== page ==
Prepare to be woken up early on the Saturday morning by the sound of piercing racing engines penetrating the walls of your tent. Before the main event there is a vast array of warm up events from other championships. In addition to the N24 with 210 cars, comes the Carrera World Cup. It is the world’s largest Porsche race with a provisional entry of around 200 cars from 25 countries around the world. There is also the Rundsrecken-Challenge Nürburgring with 165 cars and the Renault Race Festival with 75, add in the Mini Challenge and the SEAT Leon Supercopa with a total of 50 cars, as well as the ADAC 24h-Classic with 190 there is desperate need for some creative paddock logistics.

The answer is to simply litter the infield with ad-hoc pits for all the championships. The main race teams share garages with up to six other teams, which is pure chaos. If a team needs to get out on track but is at the back of the garage other cars need to put on wheels and backed out so the other car can squeeze past. You know those gridlock games you used to play as a kid (and is now available on an app)? Well it is like that with race cars worth hundreds of thousands of pounds.

All the supporting race cars don’t have garages but are dotted the Mercedes Arena in the infield, on the helicopter pads and in the parking areas. Basically wherever there is space. At the N24 there is a very relaxed attitude as the crowd is allowed to soak up the atmosphere and walk around the paddock as much as possible. This free flowing and liberal philosophy runs right through all aspects of the race and what holds everything together is a mutual respect for each other.

Like the pits, the grid is open to anyone with a ticket just before the race. This means that you can buy a jingle-jangle medallion from one of the many merchandise stores and pretend to be Martin Brundle for the day. Starting at the back of the grid you can work your way through the grid seeing the difference in class of cars (and quality of pit girls) excel as you make your way to the front of the grid.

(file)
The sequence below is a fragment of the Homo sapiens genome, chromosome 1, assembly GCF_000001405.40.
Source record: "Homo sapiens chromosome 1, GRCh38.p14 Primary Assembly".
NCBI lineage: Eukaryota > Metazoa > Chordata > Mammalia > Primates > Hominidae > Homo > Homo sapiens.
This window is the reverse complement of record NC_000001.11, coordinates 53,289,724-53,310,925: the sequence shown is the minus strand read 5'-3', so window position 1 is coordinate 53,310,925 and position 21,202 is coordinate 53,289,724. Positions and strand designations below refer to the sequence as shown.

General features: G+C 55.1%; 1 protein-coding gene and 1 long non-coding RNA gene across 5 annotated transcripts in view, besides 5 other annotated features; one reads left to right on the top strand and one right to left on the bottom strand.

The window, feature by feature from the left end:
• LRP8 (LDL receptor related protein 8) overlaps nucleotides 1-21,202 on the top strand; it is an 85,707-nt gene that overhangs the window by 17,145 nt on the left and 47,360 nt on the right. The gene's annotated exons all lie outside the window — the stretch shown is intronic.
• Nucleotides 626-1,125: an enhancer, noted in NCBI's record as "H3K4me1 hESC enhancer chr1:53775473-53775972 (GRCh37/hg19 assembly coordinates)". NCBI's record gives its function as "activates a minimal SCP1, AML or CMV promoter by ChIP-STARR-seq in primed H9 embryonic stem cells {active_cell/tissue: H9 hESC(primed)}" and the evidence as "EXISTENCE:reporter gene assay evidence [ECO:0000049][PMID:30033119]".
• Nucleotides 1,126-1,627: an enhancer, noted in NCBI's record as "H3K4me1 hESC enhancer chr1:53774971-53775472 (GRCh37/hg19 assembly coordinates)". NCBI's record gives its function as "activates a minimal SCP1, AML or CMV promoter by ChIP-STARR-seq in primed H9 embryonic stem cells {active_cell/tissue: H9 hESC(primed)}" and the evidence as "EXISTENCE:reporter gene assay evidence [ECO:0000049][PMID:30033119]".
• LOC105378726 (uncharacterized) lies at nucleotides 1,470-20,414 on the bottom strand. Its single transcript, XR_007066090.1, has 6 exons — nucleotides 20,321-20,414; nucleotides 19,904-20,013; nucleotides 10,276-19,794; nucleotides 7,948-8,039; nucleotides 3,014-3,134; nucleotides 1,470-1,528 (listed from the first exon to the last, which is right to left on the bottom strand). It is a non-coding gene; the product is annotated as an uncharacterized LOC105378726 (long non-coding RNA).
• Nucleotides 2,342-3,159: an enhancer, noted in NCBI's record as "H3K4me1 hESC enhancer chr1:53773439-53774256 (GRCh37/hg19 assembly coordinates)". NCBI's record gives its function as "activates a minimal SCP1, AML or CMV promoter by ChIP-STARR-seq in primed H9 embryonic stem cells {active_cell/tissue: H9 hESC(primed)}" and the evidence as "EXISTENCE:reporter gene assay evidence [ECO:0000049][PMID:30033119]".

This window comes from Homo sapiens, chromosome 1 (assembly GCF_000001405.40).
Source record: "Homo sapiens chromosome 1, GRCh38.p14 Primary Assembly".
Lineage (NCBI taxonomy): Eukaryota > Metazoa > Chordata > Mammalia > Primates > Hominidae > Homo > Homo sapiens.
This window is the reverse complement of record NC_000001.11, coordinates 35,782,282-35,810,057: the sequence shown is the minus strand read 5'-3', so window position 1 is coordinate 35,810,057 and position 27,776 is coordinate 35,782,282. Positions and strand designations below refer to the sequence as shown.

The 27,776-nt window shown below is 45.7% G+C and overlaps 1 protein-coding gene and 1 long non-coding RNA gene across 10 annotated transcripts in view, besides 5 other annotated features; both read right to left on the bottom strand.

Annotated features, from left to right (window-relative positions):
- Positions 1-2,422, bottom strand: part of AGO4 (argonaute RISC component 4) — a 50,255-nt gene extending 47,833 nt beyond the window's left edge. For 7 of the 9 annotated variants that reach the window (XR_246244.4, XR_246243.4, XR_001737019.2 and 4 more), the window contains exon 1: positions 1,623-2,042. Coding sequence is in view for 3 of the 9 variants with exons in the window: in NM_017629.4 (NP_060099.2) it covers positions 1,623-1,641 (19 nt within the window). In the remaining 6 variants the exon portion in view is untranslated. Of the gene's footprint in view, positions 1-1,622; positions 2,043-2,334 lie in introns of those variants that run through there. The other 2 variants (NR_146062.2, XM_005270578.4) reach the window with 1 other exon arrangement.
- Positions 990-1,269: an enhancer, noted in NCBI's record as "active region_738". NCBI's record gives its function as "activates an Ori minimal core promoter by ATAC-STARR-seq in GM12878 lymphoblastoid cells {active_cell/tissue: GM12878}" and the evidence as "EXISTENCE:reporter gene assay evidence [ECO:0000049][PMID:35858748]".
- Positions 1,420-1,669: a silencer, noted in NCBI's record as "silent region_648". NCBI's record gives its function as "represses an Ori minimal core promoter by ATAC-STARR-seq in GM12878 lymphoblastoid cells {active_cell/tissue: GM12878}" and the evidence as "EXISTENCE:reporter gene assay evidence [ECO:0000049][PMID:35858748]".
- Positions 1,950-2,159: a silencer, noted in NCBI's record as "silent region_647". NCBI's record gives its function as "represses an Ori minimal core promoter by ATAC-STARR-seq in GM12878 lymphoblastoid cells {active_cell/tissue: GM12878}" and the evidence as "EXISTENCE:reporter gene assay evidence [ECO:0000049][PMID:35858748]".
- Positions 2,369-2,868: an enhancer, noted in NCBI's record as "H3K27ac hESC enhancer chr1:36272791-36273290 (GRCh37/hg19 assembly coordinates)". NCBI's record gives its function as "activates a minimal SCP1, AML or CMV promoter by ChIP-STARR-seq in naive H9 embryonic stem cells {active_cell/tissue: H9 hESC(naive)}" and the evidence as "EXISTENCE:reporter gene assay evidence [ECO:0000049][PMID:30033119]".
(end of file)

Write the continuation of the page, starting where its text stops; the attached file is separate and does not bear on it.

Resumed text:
The N24 is based on the VLN series, which runs 4-hour races around the Nordschleife in preparation for the N24. It is mainly aimed at amateur racers and if you have completed four of that seasons VLN races you are eligible to have a pop at the 24. All you need is 4,000 Euros to cover the entry fee and to pay 3000 Euros in advance for fuel.

The party atmosphere of the ‘Ring moves onto the grid for the start, especially nearer the back of the pack away from the factory teams. One of the weirder sights was not the pit girls dressed in one of those electric shock costumes from Big Brother, but the team running an Aston Martin V8 Vantage being serenaded by a collection of bag pipe players playing Yankee Doodle. You don’t see that on a Sunday morning at the F1 and it shows the N24’s slightly odd but charming character.

In the first qualifying session, the Hankook-sponsored Farnbacher-Ferrari used soft tyres and was about 7 seconds faster than the competitors, lapping at an average speed of over 181 km/h, the fastest since 1983. This earned the team the pole position, but also an extra weight of 25 kg in the pre-race update of the ‘Balance of Performance’. When all the drunks were swept off the track and the race got going this meant they were pincered at the first corner by a wall of Mercedes SLS V8 and booted to third. But that was the first corner of a race where literally anything can happen.

The N24 sees the leader changing constantly because there are such a large number of things to go wrong in the car and out on track. With a circuit which is constantly trying to punch its way through the undertray and twist chassis like a wet flannel, mechanical failure is one of the teams’ biggest worries. After a couple of hours the pack of 200 different cars is nicely mixed up creating a mesmerising race of constant overtaking.

One of the greatest appeals of the N24 is to see such a vast array of machinery doing battle on the same track at the same time. Typical entries range from second hand standard road cars running on street tyres to European Touring Car Championship vehicles and GT3 sports cars. Factory teams have to share garages with a couple of mates in an old Astra doing it for a laugh but it is done with respect and courtesy. This is also carried onto the track.